I was nonetheless fortunate in being assigned to a department of English whose faculty were committed to teaching and had a lively interest in literature, or as much an interest as could be sustained on the pittance of a salary and other meager resources—this in a country whose only author of international repute was still under house arrest for running afoul of the Suharto regime in 1979. Encouraged by faculty support, I not only fulfilled my explicit duties of teaching advanced English to those ear-marked for scholarships abroad, but went beyond contractual boundaries by starting a drama club for students and organizing several symposia on literary topics, which were well-attended and attracted many from other universities in the area.
Fortune played no small role the marshalling of scarce resources. I had once been strapped for contemporary lyrical poetry—something for a presentation in the coming week—when a packet of long-delayed mail arrived containing a copy of the American Review of Poetry, wherein I found in a matter of minutes two fitting pieces by a Linda Gregg, whom I had not read before. On the Monday morning before the presentation, an Indonesian colleague was relating a weekend excursion that he and his wife had undertaken to a small mountain-resort town, where, he emphatically insisted that they had met an American woman by the same name. The next weekend, I went myself and found the poet and her ready Olivetti in lodgings above a restaurant owned by a Chinese family. Ms. Gregg had come to Indonesia on an advance from her publisher to begin work on a new volume of verse. She graciously emerged from her seclusion to give a poetry reading in Surabaya, the last event I was to organize, thus snatching a final grace beyond the reach of “applied linguistics”, that wing of the “educationist-administrative complex” which exports “edu-tainment”.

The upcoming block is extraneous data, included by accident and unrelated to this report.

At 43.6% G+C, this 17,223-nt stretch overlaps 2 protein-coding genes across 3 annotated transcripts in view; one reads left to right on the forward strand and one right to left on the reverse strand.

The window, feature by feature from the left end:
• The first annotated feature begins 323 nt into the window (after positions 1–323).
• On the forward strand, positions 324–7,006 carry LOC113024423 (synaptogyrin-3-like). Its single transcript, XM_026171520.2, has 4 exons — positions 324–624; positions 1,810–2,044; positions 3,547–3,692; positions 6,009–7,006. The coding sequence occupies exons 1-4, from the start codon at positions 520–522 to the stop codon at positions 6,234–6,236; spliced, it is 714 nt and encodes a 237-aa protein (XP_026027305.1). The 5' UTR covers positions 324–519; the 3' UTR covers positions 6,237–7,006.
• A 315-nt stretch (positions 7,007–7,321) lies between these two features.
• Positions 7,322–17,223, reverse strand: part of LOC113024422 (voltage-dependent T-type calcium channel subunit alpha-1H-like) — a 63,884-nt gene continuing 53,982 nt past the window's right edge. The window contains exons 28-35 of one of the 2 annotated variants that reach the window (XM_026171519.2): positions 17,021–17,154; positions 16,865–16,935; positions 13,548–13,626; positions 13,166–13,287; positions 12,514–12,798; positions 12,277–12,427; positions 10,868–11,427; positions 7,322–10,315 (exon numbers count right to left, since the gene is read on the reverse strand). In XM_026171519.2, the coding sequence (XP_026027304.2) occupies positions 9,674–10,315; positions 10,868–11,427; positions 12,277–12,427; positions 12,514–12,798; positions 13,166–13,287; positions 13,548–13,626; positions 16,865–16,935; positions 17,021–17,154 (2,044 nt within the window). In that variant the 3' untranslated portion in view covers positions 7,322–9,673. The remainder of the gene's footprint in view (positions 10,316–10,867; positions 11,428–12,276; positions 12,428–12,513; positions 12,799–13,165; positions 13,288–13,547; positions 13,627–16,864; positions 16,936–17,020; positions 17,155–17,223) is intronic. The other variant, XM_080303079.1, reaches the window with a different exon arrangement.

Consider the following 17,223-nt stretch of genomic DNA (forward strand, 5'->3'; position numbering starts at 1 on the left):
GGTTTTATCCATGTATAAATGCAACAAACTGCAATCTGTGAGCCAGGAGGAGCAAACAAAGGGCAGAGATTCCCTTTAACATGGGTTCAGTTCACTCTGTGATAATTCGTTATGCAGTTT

I had no prospects beyond the end of the project, and had expected to return to the States buoyant in spirit, but unemployed. The day before I was to take my last vacation in Indonesia—a week’s stay on the southern coast, with a stop in the city of Solo, the center of Javanese culture—a letter arrived from the University of Ouagadougou in Burkina Faso, West Africa, where I had served as Fulbright Lecturer in 1988-1990. The university asked me if I would accept a third Fulbright in their country, as they had difficulty in finding candidates who had demonstrated ability, not in teaching American culture or literature, but in surviving rigors of climate and culture with their demands on body and psyche, earning no few expatriates their tribal cicatrice. My fancy made much of the careerist potential: a route from Indonesia to a third Fulbright could just provide an academic position in the States, and I planned to send them an acceptance letter while on vacation.